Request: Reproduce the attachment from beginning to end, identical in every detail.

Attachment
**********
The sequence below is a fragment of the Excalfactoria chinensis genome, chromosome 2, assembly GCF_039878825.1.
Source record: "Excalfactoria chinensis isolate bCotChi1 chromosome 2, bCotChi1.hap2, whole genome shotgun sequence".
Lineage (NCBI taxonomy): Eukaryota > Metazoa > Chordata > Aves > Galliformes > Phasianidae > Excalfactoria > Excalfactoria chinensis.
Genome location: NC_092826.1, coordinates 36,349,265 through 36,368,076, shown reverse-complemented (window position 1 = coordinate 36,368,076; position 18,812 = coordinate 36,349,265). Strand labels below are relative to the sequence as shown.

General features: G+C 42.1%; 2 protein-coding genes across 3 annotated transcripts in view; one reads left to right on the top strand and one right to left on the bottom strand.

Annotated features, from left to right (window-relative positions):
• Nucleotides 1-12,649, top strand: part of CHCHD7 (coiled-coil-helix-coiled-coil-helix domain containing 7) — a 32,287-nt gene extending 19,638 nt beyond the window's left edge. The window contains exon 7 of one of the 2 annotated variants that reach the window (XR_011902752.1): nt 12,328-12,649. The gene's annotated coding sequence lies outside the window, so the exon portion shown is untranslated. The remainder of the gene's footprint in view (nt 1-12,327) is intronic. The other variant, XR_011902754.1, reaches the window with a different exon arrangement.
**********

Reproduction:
The sequence below is a fragment of the Excalfactoria chinensis genome, chromosome 2, assembly GCF_039878825.1.
Source record: "Excalfactoria chinensis isolate bCotChi1 chromosome 2, bCotChi1.hap2, whole genome shotgun sequence".
Lineage (NCBI taxonomy): Eukaryota > Metazoa > Chordata > Aves > Galliformes > Phasianidae > Excalfactoria > Excalfactoria chinensis.
Genome location: NC_092826.1, coordinates 36,349,265 through 36,368,076, shown reverse-complemented (window position 1 = coordinate 36,368,076; position 18,812 = coordinate 36,349,265). Strand labels below are relative to the sequence as shown.

General features: G+C 42.1%; 2 protein-coding genes across 3 annotated transcripts in view; one reads left to right on the top strand and one right to left on the bottom strand.

Annotated features, from left to right (window-relative positions):
• Nucleotides 1-12,649, top strand: part of CHCHD7 (coiled-coil-helix-coiled-coil-helix domain containing 7) — a 32,287-nt gene extending 19,638 nt beyond the window's left edge. The window contains exon 7 of one of the 2 annotated variants that reach the window (XR_011902752.1): nt 12,328-12,649. The gene's annotated coding sequence lies outside the window, so the exon portion shown is untranslated. The remainder of the gene's footprint in view (nt 1-12,327) is intronic. The other variant, XR_011902754.1, reaches the window with a different exon arrangement.